WebApp Security is mandatory (even for spammy virals)

I just received a mail from Frank Goossens. I’ve apparently invited myself to view “an adorable Christmas-card” containing “warm wishes”. Moreover I tried to guilt-trick myself into forwarding that same card to friends and family, as that simple gesture would provide the poor with (unhealthy fried) food for the Poverello Christmas-dinner.

In general I don’t like virals, but I was curious to find out if Agency.com just spammed me or if someone (ab)used my name and email to bug me. So I clicked the link, told Noscript to trust the (flash-)site temporarily, looked at the Firebug-output while testing the application and tinkering with some of its URL’s.

The results:

  • One can tweak the system for the “message” to contain links and images (lesson 1: do not solely rely on client-side validation in flash or javascript)
  • Going one step further, you can also insert javascript in that message. That code isn’t  executed inside the flash e-card, but assuming there is a plain html-backend (there always is, for reporting or export-purposes) it’s trivial to sniff the backend URL and steal the session-cookie as soon as someone accesses a page which contains that message. The URL and session-cookie can be used to gain access to the admin-site (lesson 2: render all user-submitted data harmless before storing in the database, use a html filtering component if need be)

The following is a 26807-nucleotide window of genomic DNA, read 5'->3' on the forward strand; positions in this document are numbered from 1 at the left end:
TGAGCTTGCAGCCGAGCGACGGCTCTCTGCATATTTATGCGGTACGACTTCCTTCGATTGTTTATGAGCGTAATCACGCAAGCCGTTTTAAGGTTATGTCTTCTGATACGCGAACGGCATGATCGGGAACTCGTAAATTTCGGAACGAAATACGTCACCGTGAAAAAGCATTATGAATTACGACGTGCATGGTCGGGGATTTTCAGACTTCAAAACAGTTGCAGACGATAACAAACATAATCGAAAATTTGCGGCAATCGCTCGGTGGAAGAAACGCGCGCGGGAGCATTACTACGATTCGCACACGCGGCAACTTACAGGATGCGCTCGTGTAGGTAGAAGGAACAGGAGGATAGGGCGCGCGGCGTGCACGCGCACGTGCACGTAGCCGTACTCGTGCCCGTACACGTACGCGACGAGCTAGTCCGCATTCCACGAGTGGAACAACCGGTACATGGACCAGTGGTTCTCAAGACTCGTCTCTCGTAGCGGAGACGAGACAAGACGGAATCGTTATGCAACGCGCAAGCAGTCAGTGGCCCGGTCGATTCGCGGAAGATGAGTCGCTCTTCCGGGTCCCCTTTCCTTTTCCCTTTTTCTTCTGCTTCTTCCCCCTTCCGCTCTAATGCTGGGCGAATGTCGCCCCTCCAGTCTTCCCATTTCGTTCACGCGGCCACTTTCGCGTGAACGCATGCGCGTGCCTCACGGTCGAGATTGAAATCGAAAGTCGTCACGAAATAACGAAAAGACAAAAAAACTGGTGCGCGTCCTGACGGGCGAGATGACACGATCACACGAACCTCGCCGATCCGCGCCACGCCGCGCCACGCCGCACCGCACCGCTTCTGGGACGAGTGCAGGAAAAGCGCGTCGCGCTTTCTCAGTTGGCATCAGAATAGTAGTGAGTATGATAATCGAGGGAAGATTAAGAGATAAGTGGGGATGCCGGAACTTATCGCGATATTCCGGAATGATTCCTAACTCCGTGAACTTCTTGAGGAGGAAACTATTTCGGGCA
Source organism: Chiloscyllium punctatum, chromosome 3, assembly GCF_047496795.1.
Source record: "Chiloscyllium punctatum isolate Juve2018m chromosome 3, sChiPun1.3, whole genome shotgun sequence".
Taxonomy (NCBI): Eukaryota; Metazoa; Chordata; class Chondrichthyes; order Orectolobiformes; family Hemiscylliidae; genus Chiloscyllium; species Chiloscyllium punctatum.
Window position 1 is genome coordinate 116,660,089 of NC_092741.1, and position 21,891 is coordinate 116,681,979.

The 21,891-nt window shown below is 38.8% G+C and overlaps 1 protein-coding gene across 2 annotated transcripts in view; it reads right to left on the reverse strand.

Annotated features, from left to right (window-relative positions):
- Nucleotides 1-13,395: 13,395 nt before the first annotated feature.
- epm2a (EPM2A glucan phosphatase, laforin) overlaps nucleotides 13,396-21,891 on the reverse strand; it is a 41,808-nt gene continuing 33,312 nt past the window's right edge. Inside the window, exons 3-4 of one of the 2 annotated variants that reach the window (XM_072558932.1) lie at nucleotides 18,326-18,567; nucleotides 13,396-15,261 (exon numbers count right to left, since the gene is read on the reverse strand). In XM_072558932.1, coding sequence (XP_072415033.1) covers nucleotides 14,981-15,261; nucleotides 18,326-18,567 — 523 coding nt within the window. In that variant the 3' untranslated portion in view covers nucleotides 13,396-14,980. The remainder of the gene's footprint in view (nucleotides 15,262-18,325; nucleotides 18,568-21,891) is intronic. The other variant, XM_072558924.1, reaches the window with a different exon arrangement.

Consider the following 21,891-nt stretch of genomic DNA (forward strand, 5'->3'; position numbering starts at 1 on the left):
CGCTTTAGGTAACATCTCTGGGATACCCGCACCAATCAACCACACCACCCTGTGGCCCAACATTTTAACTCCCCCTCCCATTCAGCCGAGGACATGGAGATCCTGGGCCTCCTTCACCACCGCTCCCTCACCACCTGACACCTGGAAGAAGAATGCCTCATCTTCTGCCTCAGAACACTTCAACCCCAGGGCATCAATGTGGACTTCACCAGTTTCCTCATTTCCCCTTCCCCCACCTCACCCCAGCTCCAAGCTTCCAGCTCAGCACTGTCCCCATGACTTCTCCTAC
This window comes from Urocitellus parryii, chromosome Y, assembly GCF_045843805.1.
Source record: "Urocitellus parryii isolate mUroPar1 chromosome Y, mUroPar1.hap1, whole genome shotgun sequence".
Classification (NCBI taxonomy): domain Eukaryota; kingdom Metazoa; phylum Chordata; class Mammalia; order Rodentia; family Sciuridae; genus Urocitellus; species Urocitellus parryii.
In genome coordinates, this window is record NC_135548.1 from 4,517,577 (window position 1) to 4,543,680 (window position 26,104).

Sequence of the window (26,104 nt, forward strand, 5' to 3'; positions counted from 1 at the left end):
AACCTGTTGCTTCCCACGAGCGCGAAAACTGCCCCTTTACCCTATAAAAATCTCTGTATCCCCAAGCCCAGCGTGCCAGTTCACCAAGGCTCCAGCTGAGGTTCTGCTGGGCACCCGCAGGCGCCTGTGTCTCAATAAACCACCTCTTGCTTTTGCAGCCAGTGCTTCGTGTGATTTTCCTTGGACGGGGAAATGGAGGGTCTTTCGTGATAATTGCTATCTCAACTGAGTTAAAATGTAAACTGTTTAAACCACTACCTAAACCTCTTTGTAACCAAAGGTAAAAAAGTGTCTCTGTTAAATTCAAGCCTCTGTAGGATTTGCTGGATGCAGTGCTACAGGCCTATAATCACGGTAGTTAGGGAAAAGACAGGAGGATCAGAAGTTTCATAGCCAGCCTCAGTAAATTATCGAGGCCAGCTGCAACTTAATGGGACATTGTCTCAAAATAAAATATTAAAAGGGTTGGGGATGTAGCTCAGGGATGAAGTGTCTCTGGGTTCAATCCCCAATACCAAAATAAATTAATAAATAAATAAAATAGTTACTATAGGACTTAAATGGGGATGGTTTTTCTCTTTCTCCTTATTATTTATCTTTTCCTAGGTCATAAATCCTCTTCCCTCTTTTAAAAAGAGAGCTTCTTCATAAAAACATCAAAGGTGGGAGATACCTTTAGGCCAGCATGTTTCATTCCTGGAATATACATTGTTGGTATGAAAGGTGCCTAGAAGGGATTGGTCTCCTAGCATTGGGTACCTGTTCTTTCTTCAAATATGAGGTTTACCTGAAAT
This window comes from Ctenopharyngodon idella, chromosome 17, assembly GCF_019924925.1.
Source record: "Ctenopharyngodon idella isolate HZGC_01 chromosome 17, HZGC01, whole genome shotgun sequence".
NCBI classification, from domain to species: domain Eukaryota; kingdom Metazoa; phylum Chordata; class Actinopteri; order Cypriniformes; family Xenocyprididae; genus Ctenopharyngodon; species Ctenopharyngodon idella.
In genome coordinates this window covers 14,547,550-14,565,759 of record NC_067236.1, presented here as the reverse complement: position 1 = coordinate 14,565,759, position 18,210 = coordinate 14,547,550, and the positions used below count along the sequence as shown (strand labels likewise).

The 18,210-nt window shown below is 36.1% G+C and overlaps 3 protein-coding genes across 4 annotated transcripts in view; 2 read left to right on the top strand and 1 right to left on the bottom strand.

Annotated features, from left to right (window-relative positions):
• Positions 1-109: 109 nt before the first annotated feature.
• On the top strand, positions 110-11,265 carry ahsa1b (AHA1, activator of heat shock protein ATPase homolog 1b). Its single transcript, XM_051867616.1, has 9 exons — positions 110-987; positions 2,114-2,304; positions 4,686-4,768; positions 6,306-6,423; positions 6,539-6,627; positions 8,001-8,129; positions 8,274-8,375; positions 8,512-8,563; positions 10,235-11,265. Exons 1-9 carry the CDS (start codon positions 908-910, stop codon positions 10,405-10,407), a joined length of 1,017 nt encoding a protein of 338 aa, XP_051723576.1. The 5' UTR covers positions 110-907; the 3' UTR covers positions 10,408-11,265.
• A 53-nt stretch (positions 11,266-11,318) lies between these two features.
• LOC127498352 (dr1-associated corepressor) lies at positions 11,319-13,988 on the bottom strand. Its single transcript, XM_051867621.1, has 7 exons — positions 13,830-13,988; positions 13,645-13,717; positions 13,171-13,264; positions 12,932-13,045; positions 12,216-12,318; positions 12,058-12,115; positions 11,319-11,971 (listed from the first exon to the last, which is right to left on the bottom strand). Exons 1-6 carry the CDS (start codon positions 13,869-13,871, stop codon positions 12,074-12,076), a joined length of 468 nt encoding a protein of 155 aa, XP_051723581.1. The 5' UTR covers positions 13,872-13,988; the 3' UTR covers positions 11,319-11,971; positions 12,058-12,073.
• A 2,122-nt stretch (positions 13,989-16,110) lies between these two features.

• It’s trivial to abuse this system to send spam with 1 automated GET-request per 5 recipients (lesson 3: think about how your system can be abused an try to harden it accordingly)
  • It’s really easy to  “harvest” all 48.000 names, e-mail-adresses and messages sent (lesson 4: auto-numbers are a bitch)

Ladies and Gentleman marketeers and ad-agency account executives; do not think that virals, mini-sites and e-cards aren’t susceptible to hackers. You should consider web application security as a mandatory feature! Unless you have an unstoppable urge to gift-wrap your (or worse, your customers) data and hand it out to spammers and hackers, off course.

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